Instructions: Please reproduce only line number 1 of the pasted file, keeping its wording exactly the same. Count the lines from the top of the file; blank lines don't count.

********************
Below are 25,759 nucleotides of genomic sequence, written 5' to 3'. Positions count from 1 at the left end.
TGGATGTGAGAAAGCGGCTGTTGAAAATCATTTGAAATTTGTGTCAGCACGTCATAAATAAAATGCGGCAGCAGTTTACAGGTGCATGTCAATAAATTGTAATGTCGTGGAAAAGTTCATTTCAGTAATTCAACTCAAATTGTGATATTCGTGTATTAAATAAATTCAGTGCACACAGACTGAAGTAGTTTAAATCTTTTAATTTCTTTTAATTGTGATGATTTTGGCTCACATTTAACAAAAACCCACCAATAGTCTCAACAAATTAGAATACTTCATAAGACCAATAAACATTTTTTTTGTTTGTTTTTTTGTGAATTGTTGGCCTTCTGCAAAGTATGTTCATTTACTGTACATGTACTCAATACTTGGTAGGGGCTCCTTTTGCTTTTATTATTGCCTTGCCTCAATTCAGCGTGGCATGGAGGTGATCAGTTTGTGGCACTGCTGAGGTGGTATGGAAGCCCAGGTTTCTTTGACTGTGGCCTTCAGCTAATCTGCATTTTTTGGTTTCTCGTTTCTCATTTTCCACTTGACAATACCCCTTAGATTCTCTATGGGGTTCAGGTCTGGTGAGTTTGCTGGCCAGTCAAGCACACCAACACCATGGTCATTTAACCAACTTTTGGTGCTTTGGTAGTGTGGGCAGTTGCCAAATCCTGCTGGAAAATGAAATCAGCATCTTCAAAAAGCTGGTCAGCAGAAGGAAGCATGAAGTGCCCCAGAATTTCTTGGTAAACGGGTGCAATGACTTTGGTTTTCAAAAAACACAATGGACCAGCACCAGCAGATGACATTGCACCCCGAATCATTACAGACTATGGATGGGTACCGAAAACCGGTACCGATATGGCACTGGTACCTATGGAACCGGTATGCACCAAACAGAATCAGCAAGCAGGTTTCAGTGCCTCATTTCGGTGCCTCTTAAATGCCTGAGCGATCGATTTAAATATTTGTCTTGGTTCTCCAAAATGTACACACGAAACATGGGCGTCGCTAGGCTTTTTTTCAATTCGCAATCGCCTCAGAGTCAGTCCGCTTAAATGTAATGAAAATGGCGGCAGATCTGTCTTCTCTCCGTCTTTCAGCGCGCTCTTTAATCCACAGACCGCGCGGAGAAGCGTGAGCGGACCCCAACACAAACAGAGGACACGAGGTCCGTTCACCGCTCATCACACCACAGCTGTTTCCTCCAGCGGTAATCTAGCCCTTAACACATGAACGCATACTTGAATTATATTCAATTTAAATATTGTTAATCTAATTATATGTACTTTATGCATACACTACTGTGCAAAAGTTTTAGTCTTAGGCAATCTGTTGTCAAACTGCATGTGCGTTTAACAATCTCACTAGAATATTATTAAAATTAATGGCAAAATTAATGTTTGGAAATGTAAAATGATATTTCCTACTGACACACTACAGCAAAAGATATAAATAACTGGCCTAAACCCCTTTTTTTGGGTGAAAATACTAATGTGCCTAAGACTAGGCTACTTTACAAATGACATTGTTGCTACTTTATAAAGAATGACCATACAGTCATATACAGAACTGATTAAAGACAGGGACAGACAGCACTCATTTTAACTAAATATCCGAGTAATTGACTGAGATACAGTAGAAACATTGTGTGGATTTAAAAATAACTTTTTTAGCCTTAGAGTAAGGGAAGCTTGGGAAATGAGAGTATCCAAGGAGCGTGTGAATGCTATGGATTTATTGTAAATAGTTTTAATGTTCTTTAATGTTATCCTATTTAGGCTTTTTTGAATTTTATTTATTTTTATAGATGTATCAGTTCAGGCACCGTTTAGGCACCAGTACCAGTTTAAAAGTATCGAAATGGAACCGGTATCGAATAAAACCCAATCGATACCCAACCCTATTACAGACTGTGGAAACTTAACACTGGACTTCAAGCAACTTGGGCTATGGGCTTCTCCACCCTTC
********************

Below are 25,759 nucleotides of genomic sequence, written 5' to 3'. Positions count from 1 at the left end.